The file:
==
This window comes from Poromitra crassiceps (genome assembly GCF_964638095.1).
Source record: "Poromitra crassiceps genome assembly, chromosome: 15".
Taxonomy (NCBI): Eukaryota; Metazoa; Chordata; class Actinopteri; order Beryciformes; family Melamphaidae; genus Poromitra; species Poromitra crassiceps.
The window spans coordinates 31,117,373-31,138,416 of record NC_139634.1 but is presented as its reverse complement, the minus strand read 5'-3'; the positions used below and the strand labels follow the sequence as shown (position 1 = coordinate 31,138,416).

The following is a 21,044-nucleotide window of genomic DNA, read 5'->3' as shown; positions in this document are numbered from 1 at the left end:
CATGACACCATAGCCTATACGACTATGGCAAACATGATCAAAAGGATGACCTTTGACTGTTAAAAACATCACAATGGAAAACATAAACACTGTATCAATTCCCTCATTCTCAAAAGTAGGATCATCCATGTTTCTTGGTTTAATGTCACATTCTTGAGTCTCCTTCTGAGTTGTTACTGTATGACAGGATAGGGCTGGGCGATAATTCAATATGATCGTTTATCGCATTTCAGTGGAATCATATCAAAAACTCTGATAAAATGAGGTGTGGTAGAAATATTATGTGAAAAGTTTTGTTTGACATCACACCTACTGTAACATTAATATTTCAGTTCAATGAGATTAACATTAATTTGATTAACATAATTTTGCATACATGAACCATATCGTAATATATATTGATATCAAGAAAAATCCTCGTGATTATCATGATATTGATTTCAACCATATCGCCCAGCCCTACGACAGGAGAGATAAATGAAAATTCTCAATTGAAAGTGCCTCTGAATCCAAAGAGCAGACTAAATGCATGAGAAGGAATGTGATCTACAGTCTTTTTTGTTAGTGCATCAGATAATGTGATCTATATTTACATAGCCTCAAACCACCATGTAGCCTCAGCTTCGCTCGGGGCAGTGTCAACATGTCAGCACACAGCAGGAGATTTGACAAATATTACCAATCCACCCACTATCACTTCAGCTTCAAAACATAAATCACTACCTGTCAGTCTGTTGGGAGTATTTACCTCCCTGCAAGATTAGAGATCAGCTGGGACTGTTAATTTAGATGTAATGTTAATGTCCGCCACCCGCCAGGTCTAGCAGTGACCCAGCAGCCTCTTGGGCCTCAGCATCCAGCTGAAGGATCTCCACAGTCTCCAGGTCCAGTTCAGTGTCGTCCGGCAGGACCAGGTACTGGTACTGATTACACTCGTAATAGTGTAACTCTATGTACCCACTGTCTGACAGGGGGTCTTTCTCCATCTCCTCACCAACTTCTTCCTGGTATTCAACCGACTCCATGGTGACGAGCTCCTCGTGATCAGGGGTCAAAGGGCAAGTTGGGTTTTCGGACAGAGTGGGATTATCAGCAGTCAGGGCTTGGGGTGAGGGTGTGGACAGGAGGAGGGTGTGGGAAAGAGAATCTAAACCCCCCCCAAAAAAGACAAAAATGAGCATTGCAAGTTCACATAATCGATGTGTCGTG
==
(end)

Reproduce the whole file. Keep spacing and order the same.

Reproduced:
This window comes from Poromitra crassiceps (genome assembly GCF_964638095.1).
Source record: "Poromitra crassiceps genome assembly, chromosome: 15".
Taxonomy (NCBI): Eukaryota; Metazoa; Chordata; class Actinopteri; order Beryciformes; family Melamphaidae; genus Poromitra; species Poromitra crassiceps.
The window spans coordinates 31,117,373-31,138,416 of record NC_139634.1 but is presented as its reverse complement, the minus strand read 5'-3'; the positions used below and the strand labels follow the sequence as shown (position 1 = coordinate 31,138,416).

The following is a 21,044-nucleotide window of genomic DNA, read 5'->3' as shown; positions in this document are numbered from 1 at the left end:
CATGACACCATAGCCTATACGACTATGGCAAACATGATCAAAAGGATGACCTTTGACTGTTAAAAACATCACAATGGAAAACATAAACACTGTATCAATTCCCTCATTCTCAAAAGTAGGATCATCCATGTTTCTTGGTTTAATGTCACATTCTTGAGTCTCCTTCTGAGTTGTTACTGTATGACAGGATAGGGCTGGGCGATAATTCAATATGATCGTTTATCGCATTTCAGTGGAATCATATCAAAAACTCTGATAAAATGAGGTGTGGTAGAAATATTATGTGAAAAGTTTTGTTTGACATCACACCTACTGTAACATTAATATTTCAGTTCAATGAGATTAACATTAATTTGATTAACATAATTTTGCATACATGAACCATATCGTAATATATATTGATATCAAGAAAAATCCTCGTGATTATCATGATATTGATTTCAACCATATCGCCCAGCCCTACGACAGGAGAGATAAATGAAAATTCTCAATTGAAAGTGCCTCTGAATCCAAAGAGCAGACTAAATGCATGAGAAGGAATGTGATCTACAGTCTTTTTTGTTAGTGCATCAGATAATGTGATCTATATTTACATAGCCTCAAACCACCATGTAGCCTCAGCTTCGCTCGGGGCAGTGTCAACATGTCAGCACACAGCAGGAGATTTGACAAATATTACCAATCCACCCACTATCACTTCAGCTTCAAAACATAAATCACTACCTGTCAGTCTGTTGGGAGTATTTACCTCCCTGCAAGATTAGAGATCAGCTGGGACTGTTAATTTAGATGTAATGTTAATGTCCGCCACCCGCCAGGTCTAGCAGTGACCCAGCAGCCTCTTGGGCCTCAGCATCCAGCTGAAGGATCTCCACAGTCTCCAGGTCCAGTTCAGTGTCGTCCGGCAGGACCAGGTACTGGTACTGATTACACTCGTAATAGTGTAACTCTATGTACCCACTGTCTGACAGGGGGTCTTTCTCCATCTCCTCACCAACTTCTTCCTGGTATTCAACCGACTCCATGGTGACGAGCTCCTCGTGATCAGGGGTCAAAGGGCAAGTTGGGTTTTCGGACAGAGTGGGATTATCAGCAGTCAGGGCTTGGGGTGAGGGTGTGGACAGGAGGAGGGTGTGGGAAAGAGAATCTAAACCCCCCCCAAAAAAGACAAAAATGAGCATTGCAAGTTCACATAATCGATGTGTCGTG